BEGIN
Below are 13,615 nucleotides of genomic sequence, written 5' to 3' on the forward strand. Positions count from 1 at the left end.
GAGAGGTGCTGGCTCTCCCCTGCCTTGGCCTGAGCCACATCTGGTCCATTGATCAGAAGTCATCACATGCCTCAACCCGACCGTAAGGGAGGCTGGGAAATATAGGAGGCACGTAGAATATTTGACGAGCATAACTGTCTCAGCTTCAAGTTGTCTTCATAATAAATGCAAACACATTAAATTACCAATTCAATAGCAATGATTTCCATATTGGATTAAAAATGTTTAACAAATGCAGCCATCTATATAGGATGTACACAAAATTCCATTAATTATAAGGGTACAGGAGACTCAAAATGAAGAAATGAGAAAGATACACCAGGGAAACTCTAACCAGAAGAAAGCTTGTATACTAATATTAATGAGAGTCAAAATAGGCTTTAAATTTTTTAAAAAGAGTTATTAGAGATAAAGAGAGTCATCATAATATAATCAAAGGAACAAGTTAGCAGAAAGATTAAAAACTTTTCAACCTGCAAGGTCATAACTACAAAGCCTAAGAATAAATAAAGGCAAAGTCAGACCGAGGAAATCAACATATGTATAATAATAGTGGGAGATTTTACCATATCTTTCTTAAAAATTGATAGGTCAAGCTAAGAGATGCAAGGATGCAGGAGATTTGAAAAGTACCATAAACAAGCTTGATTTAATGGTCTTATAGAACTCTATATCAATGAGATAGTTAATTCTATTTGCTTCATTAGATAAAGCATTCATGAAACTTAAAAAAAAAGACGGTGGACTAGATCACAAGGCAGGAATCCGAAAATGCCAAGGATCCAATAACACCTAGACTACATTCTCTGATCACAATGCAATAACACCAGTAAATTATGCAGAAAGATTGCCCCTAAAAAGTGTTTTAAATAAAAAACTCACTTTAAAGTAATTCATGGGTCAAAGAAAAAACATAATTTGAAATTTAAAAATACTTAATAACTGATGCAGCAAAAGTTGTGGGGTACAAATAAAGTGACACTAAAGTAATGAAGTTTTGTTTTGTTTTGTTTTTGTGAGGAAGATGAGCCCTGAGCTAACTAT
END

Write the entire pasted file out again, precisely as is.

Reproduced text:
Below are 13,615 nucleotides of genomic sequence, written 5' to 3' on the forward strand. Positions count from 1 at the left end.
GAGAGGTGCTGGCTCTCCCCTGCCTTGGCCTGAGCCACATCTGGTCCATTGATCAGAAGTCATCACATGCCTCAACCCGACCGTAAGGGAGGCTGGGAAATATAGGAGGCACGTAGAATATTTGACGAGCATAACTGTCTCAGCTTCAAGTTGTCTTCATAATAAATGCAAACACATTAAATTACCAATTCAATAGCAATGATTTCCATATTGGATTAAAAATGTTTAACAAATGCAGCCATCTATATAGGATGTACACAAAATTCCATTAATTATAAGGGTACAGGAGACTCAAAATGAAGAAATGAGAAAGATACACCAGGGAAACTCTAACCAGAAGAAAGCTTGTATACTAATATTAATGAGAGTCAAAATAGGCTTTAAATTTTTTAAAAAGAGTTATTAGAGATAAAGAGAGTCATCATAATATAATCAAAGGAACAAGTTAGCAGAAAGATTAAAAACTTTTCAACCTGCAAGGTCATAACTACAAAGCCTAAGAATAAATAAAGGCAAAGTCAGACCGAGGAAATCAACATATGTATAATAATAGTGGGAGATTTTACCATATCTTTCTTAAAAATTGATAGGTCAAGCTAAGAGATGCAAGGATGCAGGAGATTTGAAAAGTACCATAAACAAGCTTGATTTAATGGTCTTATAGAACTCTATATCAATGAGATAGTTAATTCTATTTGCTTCATTAGATAAAGCATTCATGAAACTTAAAAAAAAAGACGGTGGACTAGATCACAAGGCAGGAATCCGAAAATGCCAAGGATCCAATAACACCTAGACTACATTCTCTGATCACAATGCAATAACACCAGTAAATTATGCAGAAAGATTGCCCCTAAAAAGTGTTTTAAATAAAAAACTCACTTTAAAGTAATTCATGGGTCAAAGAAAAAACATAATTTGAAATTTAAAAATACTTAATAACTGATGCAGCAAAAGTTGTGGGGTACAAATAAAGTGACACTAAAGTAATGAAGTTTTGTTTTGTTTTGTTTTTGTGAGGAAGATGAGCCCTGAGCTAACTAT